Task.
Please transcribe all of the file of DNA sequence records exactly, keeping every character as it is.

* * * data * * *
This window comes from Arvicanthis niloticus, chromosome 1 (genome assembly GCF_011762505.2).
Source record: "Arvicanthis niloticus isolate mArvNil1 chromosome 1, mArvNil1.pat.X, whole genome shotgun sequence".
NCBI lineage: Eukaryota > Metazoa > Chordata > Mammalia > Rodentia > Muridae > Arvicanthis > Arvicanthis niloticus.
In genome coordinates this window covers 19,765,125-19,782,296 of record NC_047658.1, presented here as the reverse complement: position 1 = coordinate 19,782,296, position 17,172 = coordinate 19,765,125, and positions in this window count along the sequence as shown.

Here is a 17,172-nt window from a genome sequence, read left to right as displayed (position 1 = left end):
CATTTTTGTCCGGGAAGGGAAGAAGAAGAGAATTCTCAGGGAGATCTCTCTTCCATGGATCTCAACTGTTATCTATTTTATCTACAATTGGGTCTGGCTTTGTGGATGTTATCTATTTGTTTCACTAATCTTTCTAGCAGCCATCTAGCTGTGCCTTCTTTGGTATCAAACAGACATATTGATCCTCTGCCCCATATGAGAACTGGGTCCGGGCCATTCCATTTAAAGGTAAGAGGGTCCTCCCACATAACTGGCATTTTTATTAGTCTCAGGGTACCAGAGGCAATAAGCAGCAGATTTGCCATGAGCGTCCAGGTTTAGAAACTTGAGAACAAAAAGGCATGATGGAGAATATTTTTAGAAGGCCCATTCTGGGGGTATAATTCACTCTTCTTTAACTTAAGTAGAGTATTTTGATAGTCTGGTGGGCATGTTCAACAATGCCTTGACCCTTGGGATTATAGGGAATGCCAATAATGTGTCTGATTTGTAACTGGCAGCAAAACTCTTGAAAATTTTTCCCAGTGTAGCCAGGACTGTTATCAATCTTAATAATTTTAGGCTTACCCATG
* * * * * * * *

This window comes from Arvicanthis niloticus, chromosome 1 (genome assembly GCF_011762505.2).
Source record: "Arvicanthis niloticus isolate mArvNil1 chromosome 1, mArvNil1.pat.X, whole genome shotgun sequence".
NCBI lineage: Eukaryota > Metazoa > Chordata > Mammalia > Rodentia > Muridae > Arvicanthis > Arvicanthis niloticus.
In genome coordinates this window covers 19,765,125-19,782,296 of record NC_047658.1, presented here as the reverse complement: position 1 = coordinate 19,782,296, position 17,172 = coordinate 19,765,125, and positions in this window count along the sequence as shown.

Here is a 17,172-nt window from a genome sequence, read left to right as displayed (position 1 = left end):
CATTTTTGTCCGGGAAGGGAAGAAGAAGAGAATTCTCAGGGAGATCTCTCTTCCATGGATCTCAACTGTTATCTATTTTATCTACAATTGGGTCTGGCTTTGTGGATGTTATCTATTTGTTTCACTAATCTTTCTAGCAGCCATCTAGCTGTGCCTTCTTTGGTATCAAACAGACATATTGATCCTCTGCCCCATATGAGAACTGGGTCCGGGCCATTCCATTTAAAGGTAAGAGGGTCCTCCCACATAACTGGCATTTTTATTAGTCTCAGGGTACCAGAGGCAATAAGCAGCAGATTTGCCATGAGCGTCCAGGTTTAGAAACTTGAGAACAAAAAGGCATGATGGAGAATATTTTTAGAAGGCCCATTCTGGGGGTATAATTCACTCTTCTTTAACTTAAGTAGAGTATTTTGATAGTCTGGTGGGCATGTTCAACAATGCCTTGACCCTTGGGATTATAGGGAATGCCAATAATGTGTCTGATTTGTAACTGGCAGCAAAACTCTTGAAAATTTTTCCCAGTGTAGCCAGGACTGTTATCAATCTTAATAATTTTAGGCTTACCCATG